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  • ODI 11g – How to override SQL at runtime?

    - by David Allan
    Following on from the posting some time back entitled ‘ODI 11g – Simple, Powerful, Flexible’ here we push the envelope even further. Rather than just having the SQL we override defined statically in the interface design we will have it configurable via a variable….at runtime. Imagine you have a well defined interface shape that you want to be fulfilled and that shape can be satisfied from a number of different sources that is what this allows - or the ability for one interface to consume data from many different places using variables. The cool thing about ODI’s reference API and this is that it can be fantastically flexible and useful. When I use the variable as the option value, and I execute the top level scenario that uses this temporary interface I get prompted (or can get prompted to be correct) for the value of the variable. Note I am using the <@=odiRef.getObjectName("L","EMP", "SCOTT","D")@> notation for the table reference, since this is done at runtime, then the context will resolve to the correct table name etc. Each time I execute, I could use a different source provider (obviously some dependencies on KMs/technologies here). For example, the following groovy snippet first executes and the query uses SCOTT model with EMP, the next time it is from BOB model and the datastore OTHERS. m=new Properties(); m.put("DEMO.SQLSTR", "select empno, deptno from <@=odiRef.getObjectName("L","EMP", "SCOTT","D")@>"); s=new StartupParams(m); runtimeAgent.startScenario("TOP", null, s, null, "GLOBAL", 5, null, true); m2=new Properties(); m2.put("DEMO.SQLSTR", "select empno, deptno from <@=odiRef.getObjectName("L","OTHERS", "BOB","D")@>"); s2=new StartupParams(m); runtimeAgent.startScenario("TOP", null, s2, null, "GLOBAL", 5, null, true); You’ll need a patch to 11.1.1.6 for this type of capability, thanks to my ole buddy Ron Gonzalez from the Enterprise Management group for help pushing the envelope!

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  • OWB 11gR2 &ndash; OLAP and Simba

    - by David Allan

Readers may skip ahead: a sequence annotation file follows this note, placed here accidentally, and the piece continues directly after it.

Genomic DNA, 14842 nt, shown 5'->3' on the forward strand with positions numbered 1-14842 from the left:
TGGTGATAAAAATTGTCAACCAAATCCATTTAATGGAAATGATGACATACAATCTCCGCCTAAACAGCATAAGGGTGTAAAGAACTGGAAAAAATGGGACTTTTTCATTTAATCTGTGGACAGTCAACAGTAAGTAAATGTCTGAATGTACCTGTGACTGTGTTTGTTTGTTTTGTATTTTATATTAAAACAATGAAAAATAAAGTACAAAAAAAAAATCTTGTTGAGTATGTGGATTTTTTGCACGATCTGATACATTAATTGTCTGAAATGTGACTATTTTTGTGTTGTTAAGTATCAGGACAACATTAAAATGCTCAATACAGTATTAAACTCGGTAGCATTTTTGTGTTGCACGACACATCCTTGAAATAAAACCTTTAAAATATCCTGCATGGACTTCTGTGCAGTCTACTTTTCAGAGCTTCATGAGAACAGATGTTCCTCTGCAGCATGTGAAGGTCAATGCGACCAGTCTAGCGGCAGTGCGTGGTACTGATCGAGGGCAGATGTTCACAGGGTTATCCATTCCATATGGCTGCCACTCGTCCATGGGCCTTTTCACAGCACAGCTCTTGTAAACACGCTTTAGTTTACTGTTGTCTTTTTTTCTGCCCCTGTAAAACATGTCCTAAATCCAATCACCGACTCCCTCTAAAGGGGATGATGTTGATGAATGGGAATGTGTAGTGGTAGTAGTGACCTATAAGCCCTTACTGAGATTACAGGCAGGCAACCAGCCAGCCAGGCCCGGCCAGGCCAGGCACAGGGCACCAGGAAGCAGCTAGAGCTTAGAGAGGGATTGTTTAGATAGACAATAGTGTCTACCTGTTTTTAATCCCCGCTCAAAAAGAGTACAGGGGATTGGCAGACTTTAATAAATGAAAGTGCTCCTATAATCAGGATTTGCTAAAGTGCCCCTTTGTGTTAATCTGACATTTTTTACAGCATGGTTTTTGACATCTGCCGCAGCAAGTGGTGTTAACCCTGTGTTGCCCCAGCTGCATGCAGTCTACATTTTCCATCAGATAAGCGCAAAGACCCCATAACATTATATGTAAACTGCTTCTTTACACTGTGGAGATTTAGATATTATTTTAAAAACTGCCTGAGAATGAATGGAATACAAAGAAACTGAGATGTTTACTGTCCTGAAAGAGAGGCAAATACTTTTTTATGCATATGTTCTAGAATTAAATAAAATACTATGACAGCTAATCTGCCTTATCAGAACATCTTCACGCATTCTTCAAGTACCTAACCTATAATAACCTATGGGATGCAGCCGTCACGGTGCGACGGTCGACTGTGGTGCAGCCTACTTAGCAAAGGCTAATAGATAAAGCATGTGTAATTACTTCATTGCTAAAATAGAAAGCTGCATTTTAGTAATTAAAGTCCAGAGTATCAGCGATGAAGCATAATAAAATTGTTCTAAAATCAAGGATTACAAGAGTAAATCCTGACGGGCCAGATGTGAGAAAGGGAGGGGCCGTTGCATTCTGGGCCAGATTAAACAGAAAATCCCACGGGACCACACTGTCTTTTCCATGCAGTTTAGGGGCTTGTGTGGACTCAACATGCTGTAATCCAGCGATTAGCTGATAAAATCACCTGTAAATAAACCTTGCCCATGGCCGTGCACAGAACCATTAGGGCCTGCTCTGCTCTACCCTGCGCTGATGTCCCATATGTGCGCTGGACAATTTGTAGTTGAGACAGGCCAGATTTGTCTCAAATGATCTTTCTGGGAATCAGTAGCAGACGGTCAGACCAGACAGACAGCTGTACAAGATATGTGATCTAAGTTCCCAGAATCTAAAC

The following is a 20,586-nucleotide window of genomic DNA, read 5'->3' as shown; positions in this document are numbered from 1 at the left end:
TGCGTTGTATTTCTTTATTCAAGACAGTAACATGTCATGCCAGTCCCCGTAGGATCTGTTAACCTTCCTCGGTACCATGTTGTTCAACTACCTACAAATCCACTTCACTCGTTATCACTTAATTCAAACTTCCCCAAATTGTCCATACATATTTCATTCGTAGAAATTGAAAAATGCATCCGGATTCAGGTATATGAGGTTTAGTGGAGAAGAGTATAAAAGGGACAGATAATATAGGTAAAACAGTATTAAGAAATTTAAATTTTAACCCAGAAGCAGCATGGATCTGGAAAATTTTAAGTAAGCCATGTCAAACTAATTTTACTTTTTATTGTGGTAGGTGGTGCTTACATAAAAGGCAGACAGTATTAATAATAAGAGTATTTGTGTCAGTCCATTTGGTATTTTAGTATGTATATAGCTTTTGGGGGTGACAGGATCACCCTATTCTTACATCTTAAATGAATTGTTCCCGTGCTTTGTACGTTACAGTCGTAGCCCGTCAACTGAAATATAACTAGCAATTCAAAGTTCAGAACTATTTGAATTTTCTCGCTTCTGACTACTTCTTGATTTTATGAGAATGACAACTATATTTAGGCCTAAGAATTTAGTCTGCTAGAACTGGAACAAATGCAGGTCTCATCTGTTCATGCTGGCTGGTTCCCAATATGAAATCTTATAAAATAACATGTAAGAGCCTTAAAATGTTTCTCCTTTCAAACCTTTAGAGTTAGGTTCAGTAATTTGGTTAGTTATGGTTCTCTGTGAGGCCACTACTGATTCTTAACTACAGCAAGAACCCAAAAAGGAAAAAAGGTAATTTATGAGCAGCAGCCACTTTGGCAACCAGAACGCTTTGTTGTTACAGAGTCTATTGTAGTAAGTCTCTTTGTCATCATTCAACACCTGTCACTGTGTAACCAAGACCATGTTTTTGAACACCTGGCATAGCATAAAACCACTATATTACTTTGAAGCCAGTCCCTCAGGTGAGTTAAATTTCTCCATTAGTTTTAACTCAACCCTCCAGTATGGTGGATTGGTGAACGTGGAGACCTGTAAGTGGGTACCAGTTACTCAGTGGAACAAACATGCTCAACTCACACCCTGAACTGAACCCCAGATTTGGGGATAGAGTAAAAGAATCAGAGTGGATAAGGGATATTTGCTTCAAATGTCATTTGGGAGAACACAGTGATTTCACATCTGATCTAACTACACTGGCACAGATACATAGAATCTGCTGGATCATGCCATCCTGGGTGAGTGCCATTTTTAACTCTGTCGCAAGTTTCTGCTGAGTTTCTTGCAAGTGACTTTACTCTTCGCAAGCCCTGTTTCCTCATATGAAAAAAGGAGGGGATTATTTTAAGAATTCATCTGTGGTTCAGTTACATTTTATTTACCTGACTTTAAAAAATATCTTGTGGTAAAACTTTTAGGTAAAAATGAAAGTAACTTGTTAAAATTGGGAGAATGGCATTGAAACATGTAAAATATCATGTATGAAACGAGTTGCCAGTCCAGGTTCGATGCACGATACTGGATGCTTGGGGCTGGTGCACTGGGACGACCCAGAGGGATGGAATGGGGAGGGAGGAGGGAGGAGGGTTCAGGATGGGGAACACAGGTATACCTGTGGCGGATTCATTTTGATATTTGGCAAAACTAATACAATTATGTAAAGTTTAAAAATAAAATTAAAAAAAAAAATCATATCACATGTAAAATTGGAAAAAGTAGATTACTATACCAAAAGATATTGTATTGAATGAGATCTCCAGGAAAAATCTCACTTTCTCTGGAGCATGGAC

Oracle Warehouse Builder was the first ETL product to provide a single integrated and complete environment for managing enterprise data warehouse solutions that also incorporate multi-dimensional schemas. The OWB 11gR2 release provides Oracle OLAP 11g deployment for multi-dimensional models (in addition to support for prior releases of OLAP). This means users can easily utilize Simba's MDX Provider for Oracle OLAP (see here for details and cost) which allows you to use the powerful and popular ad hoc query and analysis capabilities of Microsoft Excel PivotTables® and PivotCharts® with your Oracle OLAP business intelligence data. The extensions to the dimensional modeling capabilities have been built on established relational concepts, with the option to seamlessly move from a relational deployment model to a multi-dimensional model at the click of a button. This now means that ETL designers can logically model a complete data warehouse solution using one single tool and control the physical implementation of a logical model at deployment time. As a result data warehouse projects that need to provide a multi-dimensional model as part of the overall solution can be designed and implemented faster and more efficiently. Wizards for dimensions and cubes let you quickly build dimensional models and realize either relationally or as an Oracle database OLAP implementation, both 10g and 11g formats are supported based on a configuration option. The wizard provides a good first cut definition and the objects can be further refined in the editor. Both wizards let you choose the implementation, to deploy to OLAP in the database select MOLAP: multidimensional storage. You will then be asked what levels and attributes are to be defined, by default the wizard creates a level bases hierarchy, parent child hierarchies can be defined in the editor. Once the dimension or cube has been designed there are special mapping operators that make it easy to load data into the objects, below we load a constant value for the total level and the other levels from a source table.   Again when the cube is defined using the wizard we can edit the cube and define a number of analytic calculations by using the 'generate calculated measures' option on the measures panel. This lets you very easily add a lot of rich analytic measures to your cube. For example one of the measures is the percentage difference from a year ago which we can see in detail below. You can also add your own custom calculations to leverage the capabilities of the Oracle OLAP option, either by selecting existing template types such as moving averages to defining true custom expressions. The 11g OLAP option now supports percentage based summarization (the amount of data to precompute and store), this is available from the option 'cost based aggregation' in the cube's configuration. Ensure all measure-dimensions level based aggregation is switched off (on the cube-dimension panel) - previously level based aggregation was the only option. The 11g generated code now uses the new unified API as you see below, to generate the code, OWB needs a valid connection to a real schema, this was not needed before 11gR2 and is a new requirement since the OLAP API which OWB uses is not an offline one. Once all of the objects are deployed and the maps executed then we get to the fun stuff! How can we analyze the data? One option which is powerful and at many users' fingertips is using Microsoft Excel PivotTables® and PivotCharts®, which can be used with your Oracle OLAP business intelligence data by utilizing Simba's MDX Provider for Oracle OLAP (see Simba site for details of cost). I'll leave the exotic reporting illustrations to the experts (see Bud's demonstration here), but with Simba's MDX Provider for Oracle OLAP its very simple to easily access the analytics stored in the database (all built and loaded via the OWB 11gR2 release) and get the regular features of Excel at your fingertips such as using the conditional formatting features for example. That's a very quick run through of the OWB 11gR2 with respect to Oracle 11g OLAP integration and the reporting using Simba's MDX Provider for Oracle OLAP. Not a deep-dive in any way but a quick overview to illustrate the design capabilities and integrations possible.